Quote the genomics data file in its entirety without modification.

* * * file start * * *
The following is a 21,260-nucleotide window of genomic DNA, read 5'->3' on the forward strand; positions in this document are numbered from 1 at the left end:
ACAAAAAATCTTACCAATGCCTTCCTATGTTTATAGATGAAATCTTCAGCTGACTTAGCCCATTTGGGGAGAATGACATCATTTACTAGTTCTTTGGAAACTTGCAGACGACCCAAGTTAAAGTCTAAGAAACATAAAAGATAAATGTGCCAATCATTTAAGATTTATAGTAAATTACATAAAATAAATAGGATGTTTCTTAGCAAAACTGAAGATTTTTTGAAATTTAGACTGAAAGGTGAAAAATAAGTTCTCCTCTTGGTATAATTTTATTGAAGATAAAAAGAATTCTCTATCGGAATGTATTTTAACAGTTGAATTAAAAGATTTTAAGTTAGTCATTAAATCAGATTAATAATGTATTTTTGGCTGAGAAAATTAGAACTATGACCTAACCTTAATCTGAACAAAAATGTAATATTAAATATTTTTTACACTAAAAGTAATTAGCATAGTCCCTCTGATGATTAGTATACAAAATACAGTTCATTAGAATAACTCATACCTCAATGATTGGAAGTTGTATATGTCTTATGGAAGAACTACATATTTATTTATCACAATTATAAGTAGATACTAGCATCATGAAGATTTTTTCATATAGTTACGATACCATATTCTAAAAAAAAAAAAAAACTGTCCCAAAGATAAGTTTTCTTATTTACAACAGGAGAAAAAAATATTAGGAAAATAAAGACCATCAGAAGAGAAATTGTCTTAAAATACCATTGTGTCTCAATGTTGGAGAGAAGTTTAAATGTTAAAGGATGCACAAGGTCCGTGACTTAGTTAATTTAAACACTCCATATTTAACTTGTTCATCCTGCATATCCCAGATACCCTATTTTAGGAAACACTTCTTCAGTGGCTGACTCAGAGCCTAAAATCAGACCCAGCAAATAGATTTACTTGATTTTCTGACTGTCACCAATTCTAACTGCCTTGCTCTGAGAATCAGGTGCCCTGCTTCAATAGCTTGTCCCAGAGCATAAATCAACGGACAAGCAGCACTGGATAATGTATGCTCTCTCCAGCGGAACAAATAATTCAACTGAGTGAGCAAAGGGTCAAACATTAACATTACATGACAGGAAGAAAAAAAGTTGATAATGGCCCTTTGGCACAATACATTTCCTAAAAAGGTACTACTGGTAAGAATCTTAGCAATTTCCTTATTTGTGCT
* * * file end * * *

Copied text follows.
The following is a 21,260-nucleotide window of genomic DNA, read 5'->3' on the forward strand; positions in this document are numbered from 1 at the left end:
ACAAAAAATCTTACCAATGCCTTCCTATGTTTATAGATGAAATCTTCAGCTGACTTAGCCCATTTGGGGAGAATGACATCATTTACTAGTTCTTTGGAAACTTGCAGACGACCCAAGTTAAAGTCTAAGAAACATAAAAGATAAATGTGCCAATCATTTAAGATTTATAGTAAATTACATAAAATAAATAGGATGTTTCTTAGCAAAACTGAAGATTTTTTGAAATTTAGACTGAAAGGTGAAAAATAAGTTCTCCTCTTGGTATAATTTTATTGAAGATAAAAAGAATTCTCTATCGGAATGTATTTTAACAGTTGAATTAAAAGATTTTAAGTTAGTCATTAAATCAGATTAATAATGTATTTTTGGCTGAGAAAATTAGAACTATGACCTAACCTTAATCTGAACAAAAATGTAATATTAAATATTTTTTACACTAAAAGTAATTAGCATAGTCCCTCTGATGATTAGTATACAAAATACAGTTCATTAGAATAACTCATACCTCAATGATTGGAAGTTGTATATGTCTTATGGAAGAACTACATATTTATTTATCACAATTATAAGTAGATACTAGCATCATGAAGATTTTTTCATATAGTTACGATACCATATTCTAAAAAAAAAAAAAAACTGTCCCAAAGATAAGTTTTCTTATTTACAACAGGAGAAAAAAATATTAGGAAAATAAAGACCATCAGAAGAGAAATTGTCTTAAAATACCATTGTGTCTCAATGTTGGAGAGAAGTTTAAATGTTAAAGGATGCACAAGGTCCGTGACTTAGTTAATTTAAACACTCCATATTTAACTTGTTCATCCTGCATATCCCAGATACCCTATTTTAGGAAACACTTCTTCAGTGGCTGACTCAGAGCCTAAAATCAGACCCAGCAAATAGATTTACTTGATTTTCTGACTGTCACCAATTCTAACTGCCTTGCTCTGAGAATCAGGTGCCCTGCTTCAATAGCTTGTCCCAGAGCATAAATCAACGGACAAGCAGCACTGGATAATGTATGCTCTCTCCAGCGGAACAAATAATTCAACTGAGTGAGCAAAGGGTCAAACATTAACATTACATGACAGGAAGAAAAAAAGTTGATAATGGCCCTTTGGCACAATACATTTCCTAAAAAGGTACTACTGGTAAGAATCTTAGCAATTTCCTTATTTGTGCT